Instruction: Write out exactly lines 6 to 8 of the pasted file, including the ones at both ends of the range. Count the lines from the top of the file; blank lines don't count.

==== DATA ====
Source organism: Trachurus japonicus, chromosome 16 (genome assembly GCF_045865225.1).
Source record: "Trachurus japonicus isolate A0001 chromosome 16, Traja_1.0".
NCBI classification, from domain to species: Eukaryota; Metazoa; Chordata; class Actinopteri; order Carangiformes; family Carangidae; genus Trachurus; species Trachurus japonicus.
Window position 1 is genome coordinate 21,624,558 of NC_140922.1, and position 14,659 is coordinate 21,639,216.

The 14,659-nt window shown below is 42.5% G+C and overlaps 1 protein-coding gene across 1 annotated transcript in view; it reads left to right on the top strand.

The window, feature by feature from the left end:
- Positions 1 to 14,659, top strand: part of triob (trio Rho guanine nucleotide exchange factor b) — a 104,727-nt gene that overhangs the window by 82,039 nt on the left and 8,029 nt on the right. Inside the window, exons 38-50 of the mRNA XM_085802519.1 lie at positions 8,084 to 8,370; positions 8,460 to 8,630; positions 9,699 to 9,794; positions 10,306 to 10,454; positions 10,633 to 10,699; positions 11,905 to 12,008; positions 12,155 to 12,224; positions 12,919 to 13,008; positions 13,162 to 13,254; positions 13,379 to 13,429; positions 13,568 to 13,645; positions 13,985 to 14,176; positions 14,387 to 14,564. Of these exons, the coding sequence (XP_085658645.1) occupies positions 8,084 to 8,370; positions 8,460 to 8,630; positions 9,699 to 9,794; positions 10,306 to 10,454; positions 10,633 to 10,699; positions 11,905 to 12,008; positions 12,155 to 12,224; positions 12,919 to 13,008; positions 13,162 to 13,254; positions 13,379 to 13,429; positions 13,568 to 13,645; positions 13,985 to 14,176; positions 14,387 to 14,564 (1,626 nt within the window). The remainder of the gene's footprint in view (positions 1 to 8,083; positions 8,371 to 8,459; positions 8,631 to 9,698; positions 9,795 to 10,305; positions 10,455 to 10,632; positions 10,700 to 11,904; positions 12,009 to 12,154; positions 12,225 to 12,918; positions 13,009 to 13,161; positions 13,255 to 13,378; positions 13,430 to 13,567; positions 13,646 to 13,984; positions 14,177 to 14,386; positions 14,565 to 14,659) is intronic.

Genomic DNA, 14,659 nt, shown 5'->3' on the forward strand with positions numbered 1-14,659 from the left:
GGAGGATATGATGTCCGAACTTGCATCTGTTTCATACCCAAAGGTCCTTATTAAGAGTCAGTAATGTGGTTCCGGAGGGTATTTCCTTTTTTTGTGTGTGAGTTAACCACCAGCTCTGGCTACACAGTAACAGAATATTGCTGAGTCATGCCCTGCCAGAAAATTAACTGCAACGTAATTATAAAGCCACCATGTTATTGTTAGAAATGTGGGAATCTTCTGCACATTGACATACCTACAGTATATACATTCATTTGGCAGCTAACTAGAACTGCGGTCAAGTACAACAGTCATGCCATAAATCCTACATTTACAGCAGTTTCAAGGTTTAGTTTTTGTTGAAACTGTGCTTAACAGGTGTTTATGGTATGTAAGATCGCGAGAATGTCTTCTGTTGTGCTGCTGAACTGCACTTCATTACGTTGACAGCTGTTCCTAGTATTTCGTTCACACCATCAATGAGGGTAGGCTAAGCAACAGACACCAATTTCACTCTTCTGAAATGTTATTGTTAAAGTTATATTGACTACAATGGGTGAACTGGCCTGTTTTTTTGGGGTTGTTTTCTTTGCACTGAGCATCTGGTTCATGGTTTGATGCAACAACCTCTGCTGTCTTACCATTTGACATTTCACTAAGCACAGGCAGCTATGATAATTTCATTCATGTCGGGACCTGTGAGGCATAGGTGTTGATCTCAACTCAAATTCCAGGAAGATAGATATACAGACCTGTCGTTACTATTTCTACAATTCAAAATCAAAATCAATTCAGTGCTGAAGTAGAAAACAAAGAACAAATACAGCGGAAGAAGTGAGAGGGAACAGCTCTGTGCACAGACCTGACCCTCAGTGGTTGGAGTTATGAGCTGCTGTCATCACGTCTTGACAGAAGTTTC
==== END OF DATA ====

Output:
The window, feature by feature from the left end:
- Positions 1 to 14,659, top strand: part of triob (trio Rho guanine nucleotide exchange factor b) — a 104,727-nt gene that overhangs the window by 82,039 nt on the left and 8,029 nt on the right. Inside the window, exons 38-50 of the mRNA XM_085802519.1 lie at positions 8,084 to 8,370; positions 8,460 to 8,630; positions 9,699 to 9,794; positions 10,306 to 10,454; positions 10,633 to 10,699; positions 11,905 to 12,008; positions 12,155 to 12,224; positions 12,919 to 13,008; positions 13,162 to 13,254; positions 13,379 to 13,429; positions 13,568 to 13,645; positions 13,985 to 14,176; positions 14,387 to 14,564. Of these exons, the coding sequence (XP_085658645.1) occupies positions 8,084 to 8,370; positions 8,460 to 8,630; positions 9,699 to 9,794; positions 10,306 to 10,454; positions 10,633 to 10,699; positions 11,905 to 12,008; positions 12,155 to 12,224; positions 12,919 to 13,008; positions 13,162 to 13,254; positions 13,379 to 13,429; positions 13,568 to 13,645; positions 13,985 to 14,176; positions 14,387 to 14,564 (1,626 nt within the window). The remainder of the gene's footprint in view (positions 1 to 8,083; positions 8,371 to 8,459; positions 8,631 to 9,698; positions 9,795 to 10,305; positions 10,455 to 10,632; positions 10,700 to 11,904; positions 12,009 to 12,154; positions 12,225 to 12,918; positions 13,009 to 13,161; positions 13,255 to 13,378; positions 13,430 to 13,567; positions 13,646 to 13,984; positions 14,177 to 14,386; positions 14,565 to 14,659) is intronic.

Genomic DNA, 14,659 nt, shown 5'->3' on the forward strand with positions numbered 1-14,659 from the left: